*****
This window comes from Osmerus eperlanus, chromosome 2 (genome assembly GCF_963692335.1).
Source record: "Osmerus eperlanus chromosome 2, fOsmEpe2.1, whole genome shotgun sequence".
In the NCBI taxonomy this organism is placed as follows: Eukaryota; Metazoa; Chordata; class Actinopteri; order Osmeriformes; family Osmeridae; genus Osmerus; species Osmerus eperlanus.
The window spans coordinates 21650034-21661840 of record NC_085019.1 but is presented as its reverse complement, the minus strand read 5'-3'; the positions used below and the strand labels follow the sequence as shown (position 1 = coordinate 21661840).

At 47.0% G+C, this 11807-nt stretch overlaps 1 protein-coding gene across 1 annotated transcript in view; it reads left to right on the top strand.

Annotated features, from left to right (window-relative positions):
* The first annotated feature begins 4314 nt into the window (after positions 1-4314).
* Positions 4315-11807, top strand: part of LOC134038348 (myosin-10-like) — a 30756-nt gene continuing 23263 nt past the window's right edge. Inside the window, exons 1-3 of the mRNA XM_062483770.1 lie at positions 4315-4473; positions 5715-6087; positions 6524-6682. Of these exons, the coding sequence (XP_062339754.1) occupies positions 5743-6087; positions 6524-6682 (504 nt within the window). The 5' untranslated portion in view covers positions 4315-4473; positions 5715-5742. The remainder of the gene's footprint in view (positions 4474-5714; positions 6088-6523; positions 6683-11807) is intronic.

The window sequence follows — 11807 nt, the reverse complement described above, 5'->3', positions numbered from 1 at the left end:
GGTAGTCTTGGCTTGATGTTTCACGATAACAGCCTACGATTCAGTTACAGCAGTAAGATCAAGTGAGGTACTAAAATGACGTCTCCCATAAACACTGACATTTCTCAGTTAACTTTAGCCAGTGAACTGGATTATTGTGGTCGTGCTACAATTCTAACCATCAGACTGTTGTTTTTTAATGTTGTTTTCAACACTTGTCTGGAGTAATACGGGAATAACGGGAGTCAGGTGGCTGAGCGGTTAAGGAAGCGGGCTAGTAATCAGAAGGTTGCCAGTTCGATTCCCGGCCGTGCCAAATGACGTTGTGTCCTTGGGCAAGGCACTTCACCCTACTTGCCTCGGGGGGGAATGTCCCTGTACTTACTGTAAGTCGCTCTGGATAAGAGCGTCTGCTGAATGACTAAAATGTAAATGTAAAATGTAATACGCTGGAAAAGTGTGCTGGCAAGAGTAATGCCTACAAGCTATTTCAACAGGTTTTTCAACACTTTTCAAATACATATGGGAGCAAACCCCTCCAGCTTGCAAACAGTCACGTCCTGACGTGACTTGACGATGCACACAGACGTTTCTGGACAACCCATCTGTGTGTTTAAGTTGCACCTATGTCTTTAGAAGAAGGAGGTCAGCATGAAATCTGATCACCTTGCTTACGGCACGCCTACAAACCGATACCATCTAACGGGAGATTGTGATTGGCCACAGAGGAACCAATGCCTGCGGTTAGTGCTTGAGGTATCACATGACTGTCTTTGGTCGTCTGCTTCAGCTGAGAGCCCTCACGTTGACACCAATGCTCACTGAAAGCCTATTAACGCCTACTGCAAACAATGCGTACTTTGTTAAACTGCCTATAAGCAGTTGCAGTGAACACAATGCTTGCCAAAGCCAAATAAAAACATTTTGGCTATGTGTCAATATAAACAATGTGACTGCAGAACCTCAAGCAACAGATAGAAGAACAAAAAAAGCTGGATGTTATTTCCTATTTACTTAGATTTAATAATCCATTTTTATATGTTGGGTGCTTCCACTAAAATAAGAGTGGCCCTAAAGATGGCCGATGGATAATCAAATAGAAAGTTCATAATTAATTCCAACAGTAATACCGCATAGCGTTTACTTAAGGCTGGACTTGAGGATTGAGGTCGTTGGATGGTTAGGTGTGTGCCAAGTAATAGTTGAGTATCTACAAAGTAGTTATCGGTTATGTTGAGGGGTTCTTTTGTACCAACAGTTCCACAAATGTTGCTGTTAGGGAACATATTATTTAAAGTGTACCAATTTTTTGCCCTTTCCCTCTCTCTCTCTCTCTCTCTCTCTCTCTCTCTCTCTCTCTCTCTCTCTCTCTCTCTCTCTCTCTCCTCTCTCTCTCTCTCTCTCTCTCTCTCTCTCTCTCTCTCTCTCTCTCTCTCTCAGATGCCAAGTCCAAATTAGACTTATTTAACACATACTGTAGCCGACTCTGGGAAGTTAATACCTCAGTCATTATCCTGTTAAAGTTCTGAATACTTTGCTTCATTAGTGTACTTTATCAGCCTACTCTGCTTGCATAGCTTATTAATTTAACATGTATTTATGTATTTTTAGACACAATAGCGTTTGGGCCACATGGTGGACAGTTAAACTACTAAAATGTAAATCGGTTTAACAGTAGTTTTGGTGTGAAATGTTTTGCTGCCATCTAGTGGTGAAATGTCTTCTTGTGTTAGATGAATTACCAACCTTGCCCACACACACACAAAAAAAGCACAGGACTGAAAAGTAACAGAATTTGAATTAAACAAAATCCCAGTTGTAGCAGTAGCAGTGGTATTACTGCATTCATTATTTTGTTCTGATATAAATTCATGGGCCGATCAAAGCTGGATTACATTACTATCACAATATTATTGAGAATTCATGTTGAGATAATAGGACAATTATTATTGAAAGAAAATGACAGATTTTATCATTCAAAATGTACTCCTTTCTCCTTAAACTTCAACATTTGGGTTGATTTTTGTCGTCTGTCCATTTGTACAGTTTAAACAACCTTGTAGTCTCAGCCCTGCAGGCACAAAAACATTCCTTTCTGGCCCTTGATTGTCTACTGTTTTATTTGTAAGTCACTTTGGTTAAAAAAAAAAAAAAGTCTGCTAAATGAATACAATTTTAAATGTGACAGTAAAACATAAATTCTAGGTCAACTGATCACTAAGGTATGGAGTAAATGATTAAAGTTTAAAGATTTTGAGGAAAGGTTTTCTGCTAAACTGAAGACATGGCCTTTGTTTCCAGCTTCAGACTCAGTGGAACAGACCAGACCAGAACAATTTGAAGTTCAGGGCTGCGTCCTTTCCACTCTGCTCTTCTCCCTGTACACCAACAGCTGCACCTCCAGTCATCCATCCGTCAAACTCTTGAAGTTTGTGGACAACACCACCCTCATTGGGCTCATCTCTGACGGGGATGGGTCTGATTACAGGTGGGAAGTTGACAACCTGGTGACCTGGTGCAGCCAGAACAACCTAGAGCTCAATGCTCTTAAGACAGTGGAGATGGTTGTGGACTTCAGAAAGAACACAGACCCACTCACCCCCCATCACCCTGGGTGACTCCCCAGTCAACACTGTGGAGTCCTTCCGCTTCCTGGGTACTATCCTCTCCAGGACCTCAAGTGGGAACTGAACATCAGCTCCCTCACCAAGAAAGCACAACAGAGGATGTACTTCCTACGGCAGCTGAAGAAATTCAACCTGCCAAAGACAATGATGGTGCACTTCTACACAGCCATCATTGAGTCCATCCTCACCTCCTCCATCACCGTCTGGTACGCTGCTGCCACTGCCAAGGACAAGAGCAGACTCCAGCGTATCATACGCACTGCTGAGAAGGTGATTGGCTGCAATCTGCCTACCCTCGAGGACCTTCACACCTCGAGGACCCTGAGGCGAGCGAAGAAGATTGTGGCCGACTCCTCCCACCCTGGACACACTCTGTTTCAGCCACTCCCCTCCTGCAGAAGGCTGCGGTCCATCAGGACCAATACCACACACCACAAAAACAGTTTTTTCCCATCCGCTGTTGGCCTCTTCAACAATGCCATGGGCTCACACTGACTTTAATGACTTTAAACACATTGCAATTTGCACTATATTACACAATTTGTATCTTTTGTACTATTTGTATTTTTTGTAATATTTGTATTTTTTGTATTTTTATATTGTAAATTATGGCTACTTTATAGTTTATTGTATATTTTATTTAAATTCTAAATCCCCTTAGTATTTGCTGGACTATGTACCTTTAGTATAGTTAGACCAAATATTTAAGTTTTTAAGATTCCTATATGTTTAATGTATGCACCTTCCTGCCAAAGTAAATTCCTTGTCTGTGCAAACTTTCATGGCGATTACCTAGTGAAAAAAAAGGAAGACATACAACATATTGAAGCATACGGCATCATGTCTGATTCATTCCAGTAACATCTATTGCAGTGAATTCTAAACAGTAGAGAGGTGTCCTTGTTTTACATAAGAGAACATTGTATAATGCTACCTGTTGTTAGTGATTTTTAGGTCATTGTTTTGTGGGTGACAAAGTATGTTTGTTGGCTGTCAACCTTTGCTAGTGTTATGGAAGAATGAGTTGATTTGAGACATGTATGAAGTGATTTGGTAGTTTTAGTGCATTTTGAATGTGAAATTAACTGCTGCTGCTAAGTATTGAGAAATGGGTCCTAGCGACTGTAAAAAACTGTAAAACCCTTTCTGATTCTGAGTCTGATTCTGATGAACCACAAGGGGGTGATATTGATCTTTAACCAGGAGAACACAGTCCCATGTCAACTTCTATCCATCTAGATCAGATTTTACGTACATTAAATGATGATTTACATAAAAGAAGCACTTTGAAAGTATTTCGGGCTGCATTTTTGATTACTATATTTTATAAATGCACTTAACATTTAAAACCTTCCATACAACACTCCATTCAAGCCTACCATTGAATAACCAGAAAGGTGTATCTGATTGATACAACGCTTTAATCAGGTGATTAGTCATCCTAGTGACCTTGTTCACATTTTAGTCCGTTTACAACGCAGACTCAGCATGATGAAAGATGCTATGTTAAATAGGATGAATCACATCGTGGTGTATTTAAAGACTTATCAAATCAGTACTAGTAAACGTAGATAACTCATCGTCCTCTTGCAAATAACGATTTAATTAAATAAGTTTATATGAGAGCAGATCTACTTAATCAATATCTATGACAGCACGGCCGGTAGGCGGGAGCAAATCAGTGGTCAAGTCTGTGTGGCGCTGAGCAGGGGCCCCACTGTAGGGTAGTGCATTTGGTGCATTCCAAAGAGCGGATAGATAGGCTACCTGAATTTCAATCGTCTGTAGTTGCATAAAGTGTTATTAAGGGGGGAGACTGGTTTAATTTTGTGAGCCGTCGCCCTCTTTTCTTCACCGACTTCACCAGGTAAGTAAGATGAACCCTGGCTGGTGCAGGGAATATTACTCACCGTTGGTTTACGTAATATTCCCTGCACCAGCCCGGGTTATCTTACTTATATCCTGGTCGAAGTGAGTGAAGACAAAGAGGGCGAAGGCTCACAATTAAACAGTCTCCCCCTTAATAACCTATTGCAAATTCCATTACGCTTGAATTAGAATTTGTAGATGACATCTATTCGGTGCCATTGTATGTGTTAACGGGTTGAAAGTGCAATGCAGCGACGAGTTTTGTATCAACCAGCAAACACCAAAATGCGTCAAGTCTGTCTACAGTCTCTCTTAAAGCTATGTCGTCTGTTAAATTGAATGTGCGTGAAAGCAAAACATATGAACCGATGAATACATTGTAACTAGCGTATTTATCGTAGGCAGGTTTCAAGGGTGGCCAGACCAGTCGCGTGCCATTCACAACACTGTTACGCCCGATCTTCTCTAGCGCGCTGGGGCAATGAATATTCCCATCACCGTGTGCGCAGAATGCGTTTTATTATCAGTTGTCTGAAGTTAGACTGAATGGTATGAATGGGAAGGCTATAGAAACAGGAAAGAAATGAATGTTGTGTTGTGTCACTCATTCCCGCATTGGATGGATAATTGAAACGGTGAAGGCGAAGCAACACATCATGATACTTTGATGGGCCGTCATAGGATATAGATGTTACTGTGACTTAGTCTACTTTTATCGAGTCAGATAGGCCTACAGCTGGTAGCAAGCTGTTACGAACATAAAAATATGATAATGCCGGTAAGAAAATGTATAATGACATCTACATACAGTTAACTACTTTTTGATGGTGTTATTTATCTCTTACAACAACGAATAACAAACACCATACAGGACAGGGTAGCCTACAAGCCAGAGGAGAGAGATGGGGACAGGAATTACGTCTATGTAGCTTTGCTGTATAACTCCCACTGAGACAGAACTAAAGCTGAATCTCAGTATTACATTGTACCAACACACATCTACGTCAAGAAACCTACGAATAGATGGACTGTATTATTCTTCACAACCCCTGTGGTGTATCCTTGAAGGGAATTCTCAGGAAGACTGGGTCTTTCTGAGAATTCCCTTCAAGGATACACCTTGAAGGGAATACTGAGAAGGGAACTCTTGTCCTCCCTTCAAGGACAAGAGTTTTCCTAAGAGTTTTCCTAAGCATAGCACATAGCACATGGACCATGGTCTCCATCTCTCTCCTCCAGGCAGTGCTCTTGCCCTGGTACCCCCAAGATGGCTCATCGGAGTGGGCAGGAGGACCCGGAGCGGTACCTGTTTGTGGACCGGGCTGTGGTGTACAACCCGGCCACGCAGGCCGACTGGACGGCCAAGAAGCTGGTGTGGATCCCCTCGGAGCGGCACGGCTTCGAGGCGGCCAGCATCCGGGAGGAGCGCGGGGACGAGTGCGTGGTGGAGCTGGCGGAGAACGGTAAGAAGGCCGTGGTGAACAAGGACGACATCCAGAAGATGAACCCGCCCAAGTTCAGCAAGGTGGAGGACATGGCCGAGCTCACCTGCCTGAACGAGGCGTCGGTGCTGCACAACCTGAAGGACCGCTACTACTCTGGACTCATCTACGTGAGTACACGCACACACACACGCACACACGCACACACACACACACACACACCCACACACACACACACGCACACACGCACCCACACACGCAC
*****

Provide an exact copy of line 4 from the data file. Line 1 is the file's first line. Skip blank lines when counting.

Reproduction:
The window spans coordinates 21650034-21661840 of record NC_085019.1 but is presented as its reverse complement, the minus strand read 5'-3'; the positions used below and the strand labels follow the sequence as shown (position 1 = coordinate 21661840).